Says there are no “cure-alls,” but there are steps to be made
By: Elias J. Atienza
Republican Missouri state representative Shamed Dogan wrote an op-ed for National Review calling for policing reforms he believes conservatives should support. Calling himself pro-2nd Amendment, pro-black, and pro-cop, he called out extremists on both sides for fanning the “flames of resentment.”
“To heal America’s racial wounds, ease the escalating tensions, and end the violence, conservatives must lead the way on reforms that are both pro-black and pro–law enforcement, and do not entail curbing Second Amendment rights. These are reforms that have been promoted by many conservative intellectuals and elected officials, and should garner bipartisan support. There are no panaceas for the evil that runs through the human heart, but there are positive steps still to be taken.”
Dogman called for ending for-profit policing and to reform civil asset forfeiture. Missouri passed such a law following the Ferguson protests and riots two years ago, limiting the fines and revenues that cities can collect from traffic violations. Dogman also slammed civil asset forfeiture and wrote that ending the practice is the “conservative thing to do, and the right thing, too.”
In addition to ending these two policing practices, he called for improving police training, reforming police unions, and increasing officer pay.
“In the short term, there needs to be a renewed focus on de-escalating conflict and avoiding deadly force whenever possible,” he writes. “But in the long term, police unions, like other public-sector unions, need to be challenged so that discipline and dismissal for misconduct or poor performance becomes the norm, rather than the exception.”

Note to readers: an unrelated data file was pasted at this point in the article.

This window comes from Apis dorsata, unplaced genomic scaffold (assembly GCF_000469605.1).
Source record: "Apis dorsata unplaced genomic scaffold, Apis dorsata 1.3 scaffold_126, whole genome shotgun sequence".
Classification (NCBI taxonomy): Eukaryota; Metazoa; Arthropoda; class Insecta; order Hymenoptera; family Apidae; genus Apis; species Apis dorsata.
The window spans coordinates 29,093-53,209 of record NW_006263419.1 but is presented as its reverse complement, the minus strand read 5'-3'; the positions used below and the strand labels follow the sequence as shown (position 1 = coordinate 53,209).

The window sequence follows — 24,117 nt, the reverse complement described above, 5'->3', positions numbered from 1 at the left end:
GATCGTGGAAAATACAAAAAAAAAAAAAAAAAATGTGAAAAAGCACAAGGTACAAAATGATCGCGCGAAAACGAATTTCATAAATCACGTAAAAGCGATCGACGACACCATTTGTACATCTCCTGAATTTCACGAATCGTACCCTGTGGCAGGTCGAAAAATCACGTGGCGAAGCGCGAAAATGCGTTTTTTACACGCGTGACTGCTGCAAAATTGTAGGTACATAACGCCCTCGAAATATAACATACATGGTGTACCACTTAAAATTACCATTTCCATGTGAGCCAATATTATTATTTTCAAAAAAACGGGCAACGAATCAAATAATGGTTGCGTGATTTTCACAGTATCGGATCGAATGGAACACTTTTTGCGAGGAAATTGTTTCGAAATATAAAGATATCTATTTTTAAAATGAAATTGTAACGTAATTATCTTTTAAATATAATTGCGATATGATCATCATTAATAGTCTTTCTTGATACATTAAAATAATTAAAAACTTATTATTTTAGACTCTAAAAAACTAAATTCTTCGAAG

Dogman also called on states to follow the lead of Wisconsin in dealing with officer-related deaths. Wisconsin requires independent criminal investigations into officer-related deaths, and according to Dogman, the law has “increased public trust of law enforcement in Wisconsin and quelled protests based on the assumption that officers would be cleared of wrongdoing no matter what.”
Dogman then switches gears and called for the legalization of marijuana. Calling it the “War on Pot,” Dogman asks why the United States continues to arrest people for marijuana more than for any other drug.
“One need not agree with National Review’s longstanding support for full marijuana legalization to support measures such as decriminalization and the diversion of scarce police resources to harder drugs. Enabling law enforcement to focus more on violent crime and alleviating the racial injustices involved with the War on Pot would be good for everyone.”
Finally, Dogman writes that conservatives should acknowledge and address racial profiling. In Missouri, for example, the government conducts a yearly analysis of traffic stops broken down by race. Their data reveals that blacks are are more likely than whites to be stopped, arrested, and searched, despite being less likely to have contraband than compared to whites.
“States should be encouraged to collect this type of data in order to identify problematic agencies and officers, and to praise the overwhelming majority of police who conduct their jobs professionally and in an unbiased manner,” he writes.
Dogman ends with a call to action and writes:
“Nothing will change if we can’t provide assurances to law enforcement that their service and sacrifices are valued, and that they won’t be inordinately criticized for performing their extremely dangerous jobs. Nor will anything change unless we can provide assurances to the black community that they will receive fair treatment from law enforcement and that there will be consequences for police misconduct. I’m committed to doing my part in this difficult work as a conservative leader in my home state. I’m honored to work with organizations and individuals on the left and the right who can say the same. Now more than ever, we must come together to heal and tackle our society’s longstanding ills.”